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Novel form of the musical

30 review for The Music Man

  1. 4 out of 5

    Karin

    The Music Man was one of my favourite musical movies when I was a child, and by the time I was finished this I had the most ear wormy song from it in my head (the Gary, Indiana one) because naturally I thought of the music. It's a fun tale of a con artist who comes to sell a boys band idea to a small town in Indiana, set in 1912. There's romance (Professor Hill is romancing the town librarian who is also the local music teacher to try and distract her from his con, plus there is a youthful roman The Music Man was one of my favourite musical movies when I was a child, and by the time I was finished this I had the most ear wormy song from it in my head (the Gary, Indiana one) because naturally I thought of the music. It's a fun tale of a con artist who comes to sell a boys band idea to a small town in Indiana, set in 1912. There's romance (Professor Hill is romancing the town librarian who is also the local music teacher to try and distract her from his con, plus there is a youthful romance I'll say nothing about so as to not spoil it), mayhem, band instruments and, of course, the wait for the uniforms. If you haven't seen the musical and you like them, I recommend it even if it is a bit old school given that the musical book (was first published in 1958 (the novel form in 1962). Some of Willson's songs from his other musicals have become standards (he wrote "It's Beginning to Look a Lot Like Christmas" for example.)

  2. 4 out of 5

    Talia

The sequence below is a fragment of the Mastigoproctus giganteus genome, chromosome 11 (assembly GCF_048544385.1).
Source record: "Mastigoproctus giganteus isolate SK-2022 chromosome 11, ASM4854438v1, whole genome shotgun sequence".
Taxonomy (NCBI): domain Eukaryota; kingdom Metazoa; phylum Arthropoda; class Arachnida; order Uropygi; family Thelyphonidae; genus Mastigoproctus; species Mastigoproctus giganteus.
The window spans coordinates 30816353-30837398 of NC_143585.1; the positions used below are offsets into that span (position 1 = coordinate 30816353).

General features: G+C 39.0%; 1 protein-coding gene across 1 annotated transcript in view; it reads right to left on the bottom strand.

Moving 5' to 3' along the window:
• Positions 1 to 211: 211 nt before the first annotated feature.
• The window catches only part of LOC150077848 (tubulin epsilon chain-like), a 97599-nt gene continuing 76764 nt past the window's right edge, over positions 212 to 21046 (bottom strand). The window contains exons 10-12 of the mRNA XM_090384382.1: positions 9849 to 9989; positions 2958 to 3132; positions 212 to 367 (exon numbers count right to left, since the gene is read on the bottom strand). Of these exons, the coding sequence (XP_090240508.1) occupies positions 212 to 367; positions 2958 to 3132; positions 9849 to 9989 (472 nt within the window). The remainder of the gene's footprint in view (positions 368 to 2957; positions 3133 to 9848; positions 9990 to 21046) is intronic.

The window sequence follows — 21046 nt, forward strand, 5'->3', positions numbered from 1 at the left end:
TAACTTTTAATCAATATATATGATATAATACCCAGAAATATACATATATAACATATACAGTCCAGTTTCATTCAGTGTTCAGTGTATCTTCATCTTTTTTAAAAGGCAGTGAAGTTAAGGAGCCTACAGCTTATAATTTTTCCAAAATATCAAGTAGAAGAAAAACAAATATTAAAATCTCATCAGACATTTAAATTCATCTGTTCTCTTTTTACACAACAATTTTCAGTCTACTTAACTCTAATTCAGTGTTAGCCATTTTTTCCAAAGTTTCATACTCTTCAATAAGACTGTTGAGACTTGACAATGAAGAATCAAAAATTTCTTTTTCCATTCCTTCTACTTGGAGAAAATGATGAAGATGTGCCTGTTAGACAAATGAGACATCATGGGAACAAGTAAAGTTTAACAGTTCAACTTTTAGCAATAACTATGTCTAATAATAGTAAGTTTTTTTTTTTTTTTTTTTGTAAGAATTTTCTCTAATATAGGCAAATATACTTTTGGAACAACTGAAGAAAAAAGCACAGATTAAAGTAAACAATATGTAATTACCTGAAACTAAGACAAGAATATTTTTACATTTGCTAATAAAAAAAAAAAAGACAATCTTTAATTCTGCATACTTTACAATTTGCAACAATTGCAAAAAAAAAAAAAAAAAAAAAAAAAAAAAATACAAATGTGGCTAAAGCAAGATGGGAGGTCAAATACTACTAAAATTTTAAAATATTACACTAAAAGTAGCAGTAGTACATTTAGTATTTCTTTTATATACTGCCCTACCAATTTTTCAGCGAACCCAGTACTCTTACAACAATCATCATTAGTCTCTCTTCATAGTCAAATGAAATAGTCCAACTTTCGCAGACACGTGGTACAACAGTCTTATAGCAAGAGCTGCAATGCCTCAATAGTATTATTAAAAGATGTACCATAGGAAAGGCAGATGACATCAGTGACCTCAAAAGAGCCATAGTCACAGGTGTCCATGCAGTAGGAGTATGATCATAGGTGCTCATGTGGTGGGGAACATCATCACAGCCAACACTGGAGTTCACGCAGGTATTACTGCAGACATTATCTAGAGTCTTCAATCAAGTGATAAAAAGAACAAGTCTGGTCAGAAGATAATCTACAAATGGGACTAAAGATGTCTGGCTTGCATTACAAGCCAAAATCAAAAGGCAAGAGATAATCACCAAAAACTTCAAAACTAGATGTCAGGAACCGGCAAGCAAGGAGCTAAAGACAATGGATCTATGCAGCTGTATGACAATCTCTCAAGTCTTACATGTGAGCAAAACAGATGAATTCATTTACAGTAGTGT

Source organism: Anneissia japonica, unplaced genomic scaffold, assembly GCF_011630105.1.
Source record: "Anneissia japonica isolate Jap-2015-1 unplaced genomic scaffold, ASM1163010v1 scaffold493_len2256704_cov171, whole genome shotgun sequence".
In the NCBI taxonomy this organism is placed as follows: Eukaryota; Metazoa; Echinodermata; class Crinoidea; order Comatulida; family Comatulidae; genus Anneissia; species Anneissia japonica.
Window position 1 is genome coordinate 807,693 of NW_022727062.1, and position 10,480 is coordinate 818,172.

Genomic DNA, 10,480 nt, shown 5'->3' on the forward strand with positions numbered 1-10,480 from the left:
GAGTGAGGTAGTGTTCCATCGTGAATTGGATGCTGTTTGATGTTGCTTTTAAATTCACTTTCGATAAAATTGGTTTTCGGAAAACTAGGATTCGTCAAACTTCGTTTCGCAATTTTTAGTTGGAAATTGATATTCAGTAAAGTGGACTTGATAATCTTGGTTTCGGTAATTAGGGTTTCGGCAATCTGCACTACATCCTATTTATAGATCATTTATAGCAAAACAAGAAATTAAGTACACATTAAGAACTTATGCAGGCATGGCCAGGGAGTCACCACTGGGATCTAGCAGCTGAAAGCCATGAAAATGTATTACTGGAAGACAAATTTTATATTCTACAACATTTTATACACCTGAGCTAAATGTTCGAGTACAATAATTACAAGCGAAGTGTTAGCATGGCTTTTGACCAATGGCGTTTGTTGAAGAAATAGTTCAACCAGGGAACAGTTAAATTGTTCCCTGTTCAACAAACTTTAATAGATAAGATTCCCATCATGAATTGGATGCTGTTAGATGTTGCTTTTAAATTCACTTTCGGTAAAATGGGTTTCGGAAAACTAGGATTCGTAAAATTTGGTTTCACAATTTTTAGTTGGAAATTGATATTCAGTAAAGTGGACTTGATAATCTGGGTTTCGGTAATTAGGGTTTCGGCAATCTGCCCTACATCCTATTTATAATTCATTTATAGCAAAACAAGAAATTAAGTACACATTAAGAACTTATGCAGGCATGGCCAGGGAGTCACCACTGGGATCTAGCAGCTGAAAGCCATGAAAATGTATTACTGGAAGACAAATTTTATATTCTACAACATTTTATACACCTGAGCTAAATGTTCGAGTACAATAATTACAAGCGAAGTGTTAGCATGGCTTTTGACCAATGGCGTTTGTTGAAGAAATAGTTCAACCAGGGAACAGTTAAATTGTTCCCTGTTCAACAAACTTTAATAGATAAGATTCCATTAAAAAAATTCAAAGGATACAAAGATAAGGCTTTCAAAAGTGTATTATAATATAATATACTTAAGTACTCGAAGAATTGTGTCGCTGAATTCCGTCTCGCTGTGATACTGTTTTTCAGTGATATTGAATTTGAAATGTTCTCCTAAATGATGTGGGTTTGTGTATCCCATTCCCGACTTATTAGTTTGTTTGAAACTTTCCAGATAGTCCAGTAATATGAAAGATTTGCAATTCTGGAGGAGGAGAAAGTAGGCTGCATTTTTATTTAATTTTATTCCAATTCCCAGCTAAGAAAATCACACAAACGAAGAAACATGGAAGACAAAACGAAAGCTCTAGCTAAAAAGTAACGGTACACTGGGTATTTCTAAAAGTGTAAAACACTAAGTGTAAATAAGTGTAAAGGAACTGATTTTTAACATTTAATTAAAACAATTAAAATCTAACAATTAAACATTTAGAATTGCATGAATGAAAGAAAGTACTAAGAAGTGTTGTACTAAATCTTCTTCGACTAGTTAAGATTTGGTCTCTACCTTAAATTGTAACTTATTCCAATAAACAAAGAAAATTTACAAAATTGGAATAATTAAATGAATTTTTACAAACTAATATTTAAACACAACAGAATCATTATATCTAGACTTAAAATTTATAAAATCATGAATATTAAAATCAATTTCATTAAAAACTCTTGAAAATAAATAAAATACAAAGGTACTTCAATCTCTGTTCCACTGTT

This is probably my favorite musical of all time, and as a young teenager, I acquired the movie novelization of this book which was published in 1962. It’s obviously not the top tier of literature, but it’s a neat little way to get some background on the movie and see things from the stage adaption that didn’t carry over to the movie. Plus, Willson gets to flesh out Harold Hill and Marian Paroo a bit more, so that’s nice.

  3. 5 out of 5

    Emily

    While it is mostly the same as the movie, there are a couple extra little bits and details here and there that made this book a little extra special.

  4. 5 out of 5

    Brian McCann

    Perfect example of a book musical from the Golden Age.

  5. 4 out of 5

    Tegan

    Found this gem at my local library. Complete with photos from the musical film and lyrics to soundtrack songs. Brings back memories! Posture, Ladies! Posture!

  6. 4 out of 5

    Olivermagnus

    Con artist Harold Hill comes into River City, a small town to sell band uniforms and supposedly train the members of the new band. The problem is that once he’s gotten local parents to shell out for musical instruments, instruction books and uniforms, Hill plans to skip town before anyone finds out he can’t carry a tune. Librarian and music teacher Marian Paroo is the most difficult for Hill to convince. When she sees how her little brother, Winthrop, becomes excited by the prospect of playing in Con artist Harold Hill comes into River City, a small town to sell band uniforms and supposedly train the members of the new band. The problem is that once he’s gotten local parents to shell out for musical instruments, instruction books and uniforms, Hill plans to skip town before anyone finds out he can’t carry a tune. Librarian and music teacher Marian Paroo is the most difficult for Hill to convince. When she sees how her little brother, Winthrop, becomes excited by the prospect of playing in the band, she gives in, even though she has researched Hill's claim to a musical background in Gary, Indiana and knows it's a lie. There are some great songs here and when you're done reading the book, you're going to want to see the movie, starring Robert Preston, who personifies Henry Hill. The Music Man shows us what great musical theatre is all about and I think you'll enjoy it.